Telecompetition: The Free Market Road to the Information Highway
We are on the verge of gaining access to a cornucopia of information and entertainment, but government regulation threatens to bottle up the new technology. Cable and telephone companies are both protected from competition and forbidden to enter new markets. The Clinton administration considers spending billions of taxpayers' dollars to build an "information superhighway" that private companies are champing at the bit to build at no cost to the government.
Today's Information Revolution is driven by three smaller revolutions in microelectronic, digital, and optical technology. The microelectronic revolution, based on the transistor and then the microprocessor, has given us word processors, programmable VCRs, "featureful" home telephones, and personal computers, all of which have moved computing power away from a technical elite and closer to the average citizen. The digital revolution allows information in any form - even graphics and sound - to be processed by machines. And the fiber-optic revolution means that much more information can be transmitted simultaneously.
Together, those technological changes are erasing the boundaries that have separated voice, video, text, and data communications and are making regulatory policy as obsolete as dial telephones and vacuum tubes. Regulations have been based on the outmoded notions of natural monopoly, spectrum scarcity, and captive audiences - none of which seem very compelling in the modern era of Telecompetition.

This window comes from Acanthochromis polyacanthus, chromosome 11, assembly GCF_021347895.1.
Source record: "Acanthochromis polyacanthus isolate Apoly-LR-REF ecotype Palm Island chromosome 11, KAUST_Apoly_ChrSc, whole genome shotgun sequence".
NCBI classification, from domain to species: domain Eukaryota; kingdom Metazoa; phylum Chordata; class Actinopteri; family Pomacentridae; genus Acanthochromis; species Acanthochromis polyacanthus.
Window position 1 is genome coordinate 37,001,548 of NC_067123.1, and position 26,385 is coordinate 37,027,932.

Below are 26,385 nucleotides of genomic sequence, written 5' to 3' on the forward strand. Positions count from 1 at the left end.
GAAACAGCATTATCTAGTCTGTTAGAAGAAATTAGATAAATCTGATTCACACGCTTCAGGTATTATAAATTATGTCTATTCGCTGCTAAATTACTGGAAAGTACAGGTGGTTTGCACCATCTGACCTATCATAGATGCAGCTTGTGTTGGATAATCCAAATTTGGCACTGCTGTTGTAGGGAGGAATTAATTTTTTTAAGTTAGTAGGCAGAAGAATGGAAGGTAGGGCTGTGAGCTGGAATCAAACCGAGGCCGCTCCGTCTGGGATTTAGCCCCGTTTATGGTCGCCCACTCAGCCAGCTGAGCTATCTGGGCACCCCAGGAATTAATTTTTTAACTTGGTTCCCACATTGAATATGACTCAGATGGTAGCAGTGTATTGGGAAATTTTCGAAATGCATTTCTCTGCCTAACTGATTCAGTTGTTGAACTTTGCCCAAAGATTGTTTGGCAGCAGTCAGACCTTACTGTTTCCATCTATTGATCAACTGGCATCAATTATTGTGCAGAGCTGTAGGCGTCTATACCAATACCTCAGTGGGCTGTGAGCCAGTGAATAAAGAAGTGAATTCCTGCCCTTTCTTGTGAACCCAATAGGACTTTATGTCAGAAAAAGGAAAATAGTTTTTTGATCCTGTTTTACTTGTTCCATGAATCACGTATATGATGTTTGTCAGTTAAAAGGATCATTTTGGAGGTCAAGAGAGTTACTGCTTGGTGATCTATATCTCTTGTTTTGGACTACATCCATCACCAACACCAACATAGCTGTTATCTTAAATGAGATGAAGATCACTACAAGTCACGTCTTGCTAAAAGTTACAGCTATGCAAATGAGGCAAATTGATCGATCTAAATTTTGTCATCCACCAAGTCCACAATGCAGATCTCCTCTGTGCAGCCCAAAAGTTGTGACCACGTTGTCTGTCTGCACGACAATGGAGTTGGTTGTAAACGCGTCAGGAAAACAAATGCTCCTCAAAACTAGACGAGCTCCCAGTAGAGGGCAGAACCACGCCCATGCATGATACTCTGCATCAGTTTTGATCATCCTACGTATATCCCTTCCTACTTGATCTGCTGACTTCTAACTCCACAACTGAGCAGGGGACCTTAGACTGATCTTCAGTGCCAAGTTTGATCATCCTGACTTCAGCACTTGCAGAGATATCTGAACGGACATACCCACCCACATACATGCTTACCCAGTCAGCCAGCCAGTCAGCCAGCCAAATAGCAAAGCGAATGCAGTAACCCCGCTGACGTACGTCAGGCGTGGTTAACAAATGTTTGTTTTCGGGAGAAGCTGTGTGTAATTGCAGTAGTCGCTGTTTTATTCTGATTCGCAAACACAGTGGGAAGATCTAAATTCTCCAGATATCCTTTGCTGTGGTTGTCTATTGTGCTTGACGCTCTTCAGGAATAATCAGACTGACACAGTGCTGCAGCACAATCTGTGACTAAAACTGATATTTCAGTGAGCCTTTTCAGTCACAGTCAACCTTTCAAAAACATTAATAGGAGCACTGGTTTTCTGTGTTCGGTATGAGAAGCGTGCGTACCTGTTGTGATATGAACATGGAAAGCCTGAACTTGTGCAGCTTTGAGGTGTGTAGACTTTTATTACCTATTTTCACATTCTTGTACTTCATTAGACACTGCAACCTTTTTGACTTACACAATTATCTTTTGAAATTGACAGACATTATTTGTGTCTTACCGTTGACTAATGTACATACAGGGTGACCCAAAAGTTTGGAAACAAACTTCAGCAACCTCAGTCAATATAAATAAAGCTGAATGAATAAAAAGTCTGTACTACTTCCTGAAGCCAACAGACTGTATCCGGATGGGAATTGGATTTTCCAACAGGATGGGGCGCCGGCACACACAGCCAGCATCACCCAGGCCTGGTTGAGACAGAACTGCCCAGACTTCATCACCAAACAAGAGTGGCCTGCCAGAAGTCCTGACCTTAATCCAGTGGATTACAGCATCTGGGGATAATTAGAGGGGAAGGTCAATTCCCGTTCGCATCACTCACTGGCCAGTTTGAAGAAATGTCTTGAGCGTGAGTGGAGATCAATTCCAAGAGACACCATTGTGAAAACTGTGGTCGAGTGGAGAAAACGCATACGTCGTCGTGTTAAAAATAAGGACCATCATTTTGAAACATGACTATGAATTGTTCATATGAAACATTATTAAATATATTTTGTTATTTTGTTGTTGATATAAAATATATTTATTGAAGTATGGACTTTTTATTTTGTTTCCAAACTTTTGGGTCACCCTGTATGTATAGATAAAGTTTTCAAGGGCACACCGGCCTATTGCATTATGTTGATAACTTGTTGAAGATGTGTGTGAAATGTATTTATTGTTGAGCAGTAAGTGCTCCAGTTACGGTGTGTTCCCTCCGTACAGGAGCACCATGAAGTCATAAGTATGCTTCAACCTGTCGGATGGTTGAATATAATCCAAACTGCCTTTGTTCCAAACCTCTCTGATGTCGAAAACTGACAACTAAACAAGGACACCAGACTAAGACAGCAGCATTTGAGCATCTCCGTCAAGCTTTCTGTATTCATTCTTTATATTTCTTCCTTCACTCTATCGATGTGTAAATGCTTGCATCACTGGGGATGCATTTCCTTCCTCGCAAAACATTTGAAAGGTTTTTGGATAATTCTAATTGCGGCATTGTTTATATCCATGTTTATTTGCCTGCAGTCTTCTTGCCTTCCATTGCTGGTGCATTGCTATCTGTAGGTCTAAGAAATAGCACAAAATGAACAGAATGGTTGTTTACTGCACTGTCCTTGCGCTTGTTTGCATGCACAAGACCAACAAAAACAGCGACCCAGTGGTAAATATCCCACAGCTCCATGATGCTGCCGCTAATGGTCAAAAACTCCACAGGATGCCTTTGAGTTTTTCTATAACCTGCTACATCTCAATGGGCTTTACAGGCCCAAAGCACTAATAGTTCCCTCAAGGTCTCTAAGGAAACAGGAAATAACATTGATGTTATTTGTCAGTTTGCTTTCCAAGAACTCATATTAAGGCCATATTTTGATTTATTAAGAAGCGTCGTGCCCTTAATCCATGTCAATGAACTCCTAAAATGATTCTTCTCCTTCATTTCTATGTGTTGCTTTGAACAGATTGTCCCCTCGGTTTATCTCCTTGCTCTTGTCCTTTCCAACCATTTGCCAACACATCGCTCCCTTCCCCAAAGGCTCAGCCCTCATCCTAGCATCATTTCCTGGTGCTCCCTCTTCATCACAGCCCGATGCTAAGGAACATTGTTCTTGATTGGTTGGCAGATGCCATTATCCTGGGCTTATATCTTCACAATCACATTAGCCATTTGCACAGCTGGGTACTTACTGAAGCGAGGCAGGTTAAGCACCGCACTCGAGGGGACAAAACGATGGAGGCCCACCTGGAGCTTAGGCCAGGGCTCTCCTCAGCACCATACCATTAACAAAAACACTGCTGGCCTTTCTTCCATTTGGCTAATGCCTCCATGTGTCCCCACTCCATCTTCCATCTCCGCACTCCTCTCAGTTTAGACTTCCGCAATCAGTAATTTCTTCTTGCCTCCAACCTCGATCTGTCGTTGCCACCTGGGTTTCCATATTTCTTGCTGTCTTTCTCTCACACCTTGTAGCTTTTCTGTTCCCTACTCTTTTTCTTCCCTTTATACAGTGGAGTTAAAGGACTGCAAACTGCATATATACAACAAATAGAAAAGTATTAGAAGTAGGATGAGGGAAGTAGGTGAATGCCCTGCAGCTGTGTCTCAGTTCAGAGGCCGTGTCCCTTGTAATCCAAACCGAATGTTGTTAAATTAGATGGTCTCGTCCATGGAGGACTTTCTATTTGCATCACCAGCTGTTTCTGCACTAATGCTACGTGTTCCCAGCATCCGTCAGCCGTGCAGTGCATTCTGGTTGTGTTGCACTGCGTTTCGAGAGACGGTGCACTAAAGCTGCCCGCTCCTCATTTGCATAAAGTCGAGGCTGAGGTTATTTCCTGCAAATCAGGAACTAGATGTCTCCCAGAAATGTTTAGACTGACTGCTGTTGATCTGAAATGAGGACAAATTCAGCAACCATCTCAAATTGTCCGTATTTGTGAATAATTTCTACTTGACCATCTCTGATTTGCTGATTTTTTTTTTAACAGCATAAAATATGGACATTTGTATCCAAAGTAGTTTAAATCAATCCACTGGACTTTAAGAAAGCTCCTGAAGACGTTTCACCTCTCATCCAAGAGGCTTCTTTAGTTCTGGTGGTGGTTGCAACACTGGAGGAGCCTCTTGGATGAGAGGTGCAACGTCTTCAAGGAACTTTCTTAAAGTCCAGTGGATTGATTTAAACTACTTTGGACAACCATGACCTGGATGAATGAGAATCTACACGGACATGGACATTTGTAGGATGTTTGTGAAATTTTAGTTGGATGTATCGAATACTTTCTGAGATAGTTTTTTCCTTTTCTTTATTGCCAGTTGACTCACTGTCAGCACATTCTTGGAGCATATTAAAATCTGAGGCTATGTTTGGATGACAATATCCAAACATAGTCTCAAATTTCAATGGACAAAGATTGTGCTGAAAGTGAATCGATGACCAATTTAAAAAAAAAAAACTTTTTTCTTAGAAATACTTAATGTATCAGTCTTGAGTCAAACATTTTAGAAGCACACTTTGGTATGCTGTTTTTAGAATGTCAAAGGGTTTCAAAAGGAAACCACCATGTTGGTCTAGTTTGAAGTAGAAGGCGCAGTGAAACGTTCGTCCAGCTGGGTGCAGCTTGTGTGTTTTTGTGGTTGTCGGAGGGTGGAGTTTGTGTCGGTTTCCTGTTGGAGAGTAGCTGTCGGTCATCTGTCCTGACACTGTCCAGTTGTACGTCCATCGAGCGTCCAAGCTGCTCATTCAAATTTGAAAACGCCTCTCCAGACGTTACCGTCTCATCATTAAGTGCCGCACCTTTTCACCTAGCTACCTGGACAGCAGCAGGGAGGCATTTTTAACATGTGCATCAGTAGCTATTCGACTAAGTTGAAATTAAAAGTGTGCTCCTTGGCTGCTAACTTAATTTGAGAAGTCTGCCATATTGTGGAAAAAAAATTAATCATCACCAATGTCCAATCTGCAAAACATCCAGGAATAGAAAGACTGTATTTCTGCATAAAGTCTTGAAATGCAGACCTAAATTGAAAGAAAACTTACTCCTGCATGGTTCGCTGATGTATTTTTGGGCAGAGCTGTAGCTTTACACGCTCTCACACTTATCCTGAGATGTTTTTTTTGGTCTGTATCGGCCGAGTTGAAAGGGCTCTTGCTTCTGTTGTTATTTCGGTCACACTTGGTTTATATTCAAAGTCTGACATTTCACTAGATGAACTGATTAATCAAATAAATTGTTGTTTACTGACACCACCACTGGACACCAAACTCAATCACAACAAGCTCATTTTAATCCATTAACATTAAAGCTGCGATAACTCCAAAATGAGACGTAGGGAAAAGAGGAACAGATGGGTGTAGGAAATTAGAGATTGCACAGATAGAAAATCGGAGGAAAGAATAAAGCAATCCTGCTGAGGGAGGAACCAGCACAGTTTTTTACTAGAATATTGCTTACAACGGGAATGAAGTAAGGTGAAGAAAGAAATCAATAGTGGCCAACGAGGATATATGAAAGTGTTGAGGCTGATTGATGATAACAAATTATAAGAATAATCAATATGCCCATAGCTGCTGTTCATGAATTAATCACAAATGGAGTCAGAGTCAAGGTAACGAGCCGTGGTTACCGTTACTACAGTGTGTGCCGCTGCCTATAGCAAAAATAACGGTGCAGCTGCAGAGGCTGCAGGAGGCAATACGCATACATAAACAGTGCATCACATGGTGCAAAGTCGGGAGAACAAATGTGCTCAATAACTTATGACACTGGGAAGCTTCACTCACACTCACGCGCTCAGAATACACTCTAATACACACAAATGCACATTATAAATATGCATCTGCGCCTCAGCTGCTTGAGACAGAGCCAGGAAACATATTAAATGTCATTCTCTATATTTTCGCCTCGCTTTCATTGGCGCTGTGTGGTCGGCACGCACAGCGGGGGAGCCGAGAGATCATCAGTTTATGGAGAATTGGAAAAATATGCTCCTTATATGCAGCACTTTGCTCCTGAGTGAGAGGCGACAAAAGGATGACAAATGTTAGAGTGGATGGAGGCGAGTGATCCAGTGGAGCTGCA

Communications analyst Lawrence Gasman argues that the best way to gain the benefits of new information technology is not a government-backed "communications superhighway" but a policy of free markets, deregulation, property rights, and upholding the First Amendment. The most important role for government is to protect property rights, then stand back and watch as new technologies break through the boundaries of old regulations.
Telecompetition is the comprehensive case for deregulating telecommunications. It discusses such key issues as deregulating the Baby Bells, spectrum auctions, First Amendment rights for broadcasters, and the national data highway. Telecompetition shows that bureaucrats have neither the knowledge nor the incentive to intelligently guide the Information Revolution.
With the regulatory stranglehold on telecommunications actually tightening in some ways - such as the 1992 Cable Act - even as the free market struggles to bring modern technology to all our homes and offices, Telecompetition is a valuable argument for deregulation, First Amendment rights, and free markets.
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